(CNN) -- In a second Republican response to President Barack Obama's State of the Union address delivered on behalf of Tea Party activists Tuesday night, Minnesota Rep. Michele Bachmann asserted that "Instead of a leaner, smarter government, we bought a bureaucracy that tells us which light bulbs to buy, and which may put 16,500 IRS agents in charge of policing President Obama's health care bill."
Fact Check: Will 16,500 Internal Revenue Service agents police the health care bill?
The number seems to have originated in a GOP committee report last spring, based on a preliminary estimate from the Congressional Budget Office that between $5 billion and $10 billion would be required to administer the health care bill. Working backward from the higher CBO number, the Republicans asserted that the money would be spent on 16,500 new IRS employees, including "additional auditors, agents and other employees ..."
But IRS Commissioner Douglas Shulman testified to Congress in March 2010 that the IRS would not audit taxpayers to make sure they have bought health insurance. Instead, he said IRS employees would be focused on making sure the public knew about tax incentives in the legislation.
Shulman conceded that some new employees would be required to support the agency's work on the health care bill. But he said during an appearance at the National Press Club in April that he didn't know yet how many.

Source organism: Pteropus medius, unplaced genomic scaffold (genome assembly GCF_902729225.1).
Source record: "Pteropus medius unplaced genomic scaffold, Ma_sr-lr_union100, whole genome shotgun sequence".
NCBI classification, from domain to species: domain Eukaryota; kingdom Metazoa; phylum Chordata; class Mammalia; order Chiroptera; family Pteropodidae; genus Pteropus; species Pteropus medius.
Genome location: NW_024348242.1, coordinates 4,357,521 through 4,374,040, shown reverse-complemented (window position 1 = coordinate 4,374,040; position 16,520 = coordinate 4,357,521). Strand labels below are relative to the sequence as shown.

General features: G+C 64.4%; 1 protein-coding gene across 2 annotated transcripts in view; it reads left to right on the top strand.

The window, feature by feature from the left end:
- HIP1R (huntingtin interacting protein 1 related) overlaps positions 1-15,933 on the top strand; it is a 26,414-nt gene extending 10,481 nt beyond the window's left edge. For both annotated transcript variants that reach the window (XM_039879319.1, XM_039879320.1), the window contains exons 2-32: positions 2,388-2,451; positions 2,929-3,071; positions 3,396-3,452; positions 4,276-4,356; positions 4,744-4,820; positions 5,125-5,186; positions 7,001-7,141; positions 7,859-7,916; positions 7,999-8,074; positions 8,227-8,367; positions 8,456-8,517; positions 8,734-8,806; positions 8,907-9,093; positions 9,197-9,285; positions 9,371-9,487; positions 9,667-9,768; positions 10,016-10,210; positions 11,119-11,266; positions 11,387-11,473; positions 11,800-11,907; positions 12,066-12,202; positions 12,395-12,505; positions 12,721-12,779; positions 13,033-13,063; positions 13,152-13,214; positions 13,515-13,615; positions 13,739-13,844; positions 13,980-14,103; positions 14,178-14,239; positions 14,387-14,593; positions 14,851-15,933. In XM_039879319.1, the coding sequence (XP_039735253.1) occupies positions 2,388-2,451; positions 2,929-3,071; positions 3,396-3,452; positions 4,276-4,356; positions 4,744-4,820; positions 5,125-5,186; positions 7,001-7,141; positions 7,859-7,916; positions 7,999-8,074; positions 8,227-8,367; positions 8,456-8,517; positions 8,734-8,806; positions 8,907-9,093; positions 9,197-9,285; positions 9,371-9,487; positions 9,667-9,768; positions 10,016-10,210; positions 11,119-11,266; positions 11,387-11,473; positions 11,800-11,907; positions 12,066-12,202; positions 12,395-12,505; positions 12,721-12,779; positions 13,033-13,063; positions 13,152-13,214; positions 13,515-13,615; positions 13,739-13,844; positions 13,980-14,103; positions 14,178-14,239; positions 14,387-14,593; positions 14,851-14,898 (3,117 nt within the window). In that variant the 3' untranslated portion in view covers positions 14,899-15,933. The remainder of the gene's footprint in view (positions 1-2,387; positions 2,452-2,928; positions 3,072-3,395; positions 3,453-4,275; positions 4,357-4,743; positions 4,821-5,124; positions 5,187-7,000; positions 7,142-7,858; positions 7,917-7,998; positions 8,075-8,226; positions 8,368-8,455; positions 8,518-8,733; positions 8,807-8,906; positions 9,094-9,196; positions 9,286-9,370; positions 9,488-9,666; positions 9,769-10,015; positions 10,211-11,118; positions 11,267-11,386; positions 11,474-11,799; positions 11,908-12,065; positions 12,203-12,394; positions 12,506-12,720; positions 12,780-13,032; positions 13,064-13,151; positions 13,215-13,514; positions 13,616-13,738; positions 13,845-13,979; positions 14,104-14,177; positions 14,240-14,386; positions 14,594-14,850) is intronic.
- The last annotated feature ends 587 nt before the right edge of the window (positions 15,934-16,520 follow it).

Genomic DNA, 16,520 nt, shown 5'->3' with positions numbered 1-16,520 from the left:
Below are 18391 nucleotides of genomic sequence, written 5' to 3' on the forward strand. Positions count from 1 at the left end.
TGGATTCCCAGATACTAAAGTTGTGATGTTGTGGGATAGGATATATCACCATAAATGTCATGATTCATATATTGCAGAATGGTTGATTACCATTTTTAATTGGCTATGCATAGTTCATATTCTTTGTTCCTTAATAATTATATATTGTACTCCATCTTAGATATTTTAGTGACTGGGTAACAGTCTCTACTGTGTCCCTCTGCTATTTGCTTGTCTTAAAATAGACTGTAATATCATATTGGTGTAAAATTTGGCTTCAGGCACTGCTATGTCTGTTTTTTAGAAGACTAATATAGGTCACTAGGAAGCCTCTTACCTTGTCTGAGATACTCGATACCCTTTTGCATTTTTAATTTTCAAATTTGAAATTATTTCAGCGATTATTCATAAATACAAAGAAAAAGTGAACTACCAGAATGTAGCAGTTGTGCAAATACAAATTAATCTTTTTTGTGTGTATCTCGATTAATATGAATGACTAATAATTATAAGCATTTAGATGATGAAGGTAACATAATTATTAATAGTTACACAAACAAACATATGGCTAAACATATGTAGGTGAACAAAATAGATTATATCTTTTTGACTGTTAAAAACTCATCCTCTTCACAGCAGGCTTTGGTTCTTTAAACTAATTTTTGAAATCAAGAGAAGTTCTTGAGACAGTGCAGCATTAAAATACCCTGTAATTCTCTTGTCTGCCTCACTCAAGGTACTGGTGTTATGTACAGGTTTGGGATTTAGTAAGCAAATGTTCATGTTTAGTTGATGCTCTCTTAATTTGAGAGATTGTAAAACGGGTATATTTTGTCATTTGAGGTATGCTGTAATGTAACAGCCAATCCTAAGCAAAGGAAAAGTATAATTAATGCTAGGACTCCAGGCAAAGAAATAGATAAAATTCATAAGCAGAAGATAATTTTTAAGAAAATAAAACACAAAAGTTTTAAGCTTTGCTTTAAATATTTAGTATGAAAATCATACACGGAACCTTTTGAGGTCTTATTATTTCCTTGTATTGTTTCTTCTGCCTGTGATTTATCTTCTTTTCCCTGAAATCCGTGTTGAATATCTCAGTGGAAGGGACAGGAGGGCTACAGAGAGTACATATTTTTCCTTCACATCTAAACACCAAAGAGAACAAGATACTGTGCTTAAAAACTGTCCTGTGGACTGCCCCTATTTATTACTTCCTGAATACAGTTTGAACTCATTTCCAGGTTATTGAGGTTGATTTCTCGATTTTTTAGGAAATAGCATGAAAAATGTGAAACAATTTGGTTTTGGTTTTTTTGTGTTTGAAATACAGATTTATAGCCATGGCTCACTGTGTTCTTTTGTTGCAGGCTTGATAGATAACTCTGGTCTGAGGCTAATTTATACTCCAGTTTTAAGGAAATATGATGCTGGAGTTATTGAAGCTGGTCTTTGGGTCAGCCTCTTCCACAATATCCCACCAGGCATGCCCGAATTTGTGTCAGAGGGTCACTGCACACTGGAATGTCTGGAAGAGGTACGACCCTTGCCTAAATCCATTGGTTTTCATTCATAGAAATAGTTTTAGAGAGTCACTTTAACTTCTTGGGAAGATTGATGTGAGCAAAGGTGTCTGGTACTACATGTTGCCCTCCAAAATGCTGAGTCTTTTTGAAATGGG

The most recent data from the IRS, from 2009, shows that the service has 93,337 employees, of whom 14,264 are revenue agents and an additional 2,725 are special agents. That's a current total of 16,989 agents to handle all investigations and taxpayer audits conducted by the IRS.
And Bachmann went further than asserting that 16,500 employees would be hired -- she said 16,500 IRS agents may be "in charge of policing" the health care bill.
But the health care bill specifically says that taxpayers who do not buy insurance "shall not be subject to any criminal prosecution or penalty with respect to such failure." And 16,500 agents would require the IRS to almost double its force of agents or divert nearly all its current agents from their existing audit and investigative duties. Either seems far-fetched, given the provisions of the health care bill that prohibit criminal prosecution or penalty of taxpayers who do not meet its provisions.
Congresswoman Bachmann's assertion is, at best, misleading.
CNN's Richard Griffiths and Katie Glaeser contributed to this report.